4 Tips for Photographing Your Furry Friends
We spend a lot of time discussing how to best take photos of your kids, but what about the other members of your family? Your pets, fur babies, critters, four-legged friends? Photographing animals is very similar to photographing children. They’re unpredictable, move fast and are easiest to photograph if you plan around their routine; however, today we’ll discuss a few tips we’ve discovered that will make photographing your furry friends even easier.
Set Realistic Expectations
We’ve said this as it relates to photographing your children, but photographing your “fur babies” carries the same advice. Portrait photographers often receive requests for a pet to be included in a family portrait. Most photographers are up for the challenge, but keep your expectations low.
If you have a cat, forget it. However, if you want your dog to be involved, you may be okay depending on a few variables. It’s our experience that larger and older pets seem to handle photo sessions better than smaller or younger animals.
Even if you’re trying to photograph your kids and pets on your own, be sure to set realistic expectations. Our furry friends have minds of their own. Just because our kids don’t want to be photographed, doesn’t necessarily mean that our pets want to be our photography back-up.
This may seem like a no-brainer, but photographing animals of any kind requires a strong dose of patience. You would think that an animal who spends most of the day napping would be easy to photograph, but animals are unpredictable, and they certainly don’t care about your desire to take a picture.
Therefore, if you’re trying to photograph your pets, be sure to allow enough time to get the shot you want. Even better, practice photographing your pet often so that over time you have a hand full of shots that you love.
This particular word of advice is even more important if you’re attempting to photograph your pet with your young children. Babies and toddlers don’t seem to understand that their favorite cat or dog doesn’t like to be pulled, poked, or beaten while sitting beside them. For you and your kids, be patient.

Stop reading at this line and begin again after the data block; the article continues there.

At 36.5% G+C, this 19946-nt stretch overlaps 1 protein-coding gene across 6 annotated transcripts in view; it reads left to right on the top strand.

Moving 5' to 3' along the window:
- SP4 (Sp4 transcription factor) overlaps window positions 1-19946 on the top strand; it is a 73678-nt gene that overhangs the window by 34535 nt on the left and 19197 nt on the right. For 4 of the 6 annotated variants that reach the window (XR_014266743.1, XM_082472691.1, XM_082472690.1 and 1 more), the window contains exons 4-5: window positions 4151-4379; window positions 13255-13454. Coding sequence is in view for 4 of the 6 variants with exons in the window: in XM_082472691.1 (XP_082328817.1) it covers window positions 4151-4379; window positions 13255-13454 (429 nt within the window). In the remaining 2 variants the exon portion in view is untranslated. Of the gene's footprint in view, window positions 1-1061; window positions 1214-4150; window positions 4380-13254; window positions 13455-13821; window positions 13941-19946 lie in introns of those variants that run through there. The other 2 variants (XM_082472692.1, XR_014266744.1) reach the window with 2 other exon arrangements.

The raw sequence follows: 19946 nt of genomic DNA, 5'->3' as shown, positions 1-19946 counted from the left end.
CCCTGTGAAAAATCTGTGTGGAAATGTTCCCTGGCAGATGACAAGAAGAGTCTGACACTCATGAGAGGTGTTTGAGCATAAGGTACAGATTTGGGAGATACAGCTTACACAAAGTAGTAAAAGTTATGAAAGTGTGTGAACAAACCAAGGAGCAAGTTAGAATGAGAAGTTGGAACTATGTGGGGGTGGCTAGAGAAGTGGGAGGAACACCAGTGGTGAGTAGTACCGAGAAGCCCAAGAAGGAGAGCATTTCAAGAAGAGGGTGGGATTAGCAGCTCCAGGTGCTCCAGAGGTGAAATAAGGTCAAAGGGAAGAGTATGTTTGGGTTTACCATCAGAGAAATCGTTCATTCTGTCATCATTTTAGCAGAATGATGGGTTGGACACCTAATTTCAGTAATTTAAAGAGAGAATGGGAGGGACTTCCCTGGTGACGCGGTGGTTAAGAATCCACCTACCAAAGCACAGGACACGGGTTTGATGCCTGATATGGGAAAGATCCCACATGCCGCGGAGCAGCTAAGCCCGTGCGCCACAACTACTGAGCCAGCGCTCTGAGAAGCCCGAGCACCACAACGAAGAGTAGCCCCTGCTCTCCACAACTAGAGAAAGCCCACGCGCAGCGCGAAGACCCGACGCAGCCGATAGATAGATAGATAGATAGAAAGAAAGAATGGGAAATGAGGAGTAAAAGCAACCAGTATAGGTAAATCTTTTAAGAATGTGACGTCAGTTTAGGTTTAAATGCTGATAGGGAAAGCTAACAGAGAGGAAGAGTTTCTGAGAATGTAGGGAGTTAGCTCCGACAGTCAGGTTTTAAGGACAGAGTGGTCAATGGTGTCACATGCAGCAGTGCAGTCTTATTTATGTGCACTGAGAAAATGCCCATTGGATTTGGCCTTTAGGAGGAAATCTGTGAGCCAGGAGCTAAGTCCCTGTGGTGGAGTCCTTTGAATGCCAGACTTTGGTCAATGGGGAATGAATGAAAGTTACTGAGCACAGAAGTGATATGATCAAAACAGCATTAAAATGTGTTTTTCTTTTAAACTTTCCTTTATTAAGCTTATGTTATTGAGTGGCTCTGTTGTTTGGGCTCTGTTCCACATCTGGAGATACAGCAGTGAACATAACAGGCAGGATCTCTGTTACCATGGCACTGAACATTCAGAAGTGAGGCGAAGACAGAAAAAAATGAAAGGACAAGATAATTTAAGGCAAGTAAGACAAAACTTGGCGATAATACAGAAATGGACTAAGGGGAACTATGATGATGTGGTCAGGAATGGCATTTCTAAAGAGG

Use Toys and Treats
If your pets are anything like your kids, then they will enjoy being in front of the camera more if they feel comfortable. If possible, take your pet somewhere familiar to be photographed (with or without the family). This will keep them as calm and relaxed as as possible.
If you’re not able to take your pet to a familiar location, consider keeping them on a leash. Alternatively, bring some of their favorite toys and allow some time for your pet to “warm up” before taking any formal shots. You’ll want to be sure to capture some great action shots while they enjoy running and playing.
Also be sure to reward your pet with a treat after the session is over, much the same way you might take your kids for ice cream for good behavior during your family portrait session.
If you have a cat, the quickest and easiest way to get them to stay in one place is to throw a little cat nip on the ground. Granted, they may not sit in place, but you’ll have one happy cat.
Consider Time of Day
Just as you would plan any portrait sessions with your kids around their nap or meal times, it’s equally important to consider your pet’s routine.
Avoid any formal photography sessions during your pet’s mealtime or when they would normally be going for a walk. However, a great time to plan a session would be shortly after a meal or walk as your pet is much more likely to be relaxed.
It’s also important to consider the time of day as it relates to light. We’ve said this a few times, the best light is the hour after sunrise and the hour before sunset. That timing is the same whether you’re photographing your kids or your pets. Not that you can’t photograph your pets at other times of the day, but avoid using your flash if at all possible. This means, get outside and stay in the shade to avoid any direct sun; or shoot in a room in your house with beautiful natural light.
If you really want to get a shot worthy of hanging on the mantle, you may want to consider hiring a professional. There are many professional photographers who specialize in photographing animals or pets. These guys know what they’re doing and you’ll finally have your entire family in one photo.
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Ashley lives in North Carolina with her husband, two children and Kitty Paw. She’s a work-from-home mom with a natural light photography business and a passion for sharing everything she knows. Since leaving the corporate world, she now spends her time chasing her preschooler, nursing her new baby, writing and finding ways to enjoy life. You can find her on Facebook, Google + or on her website.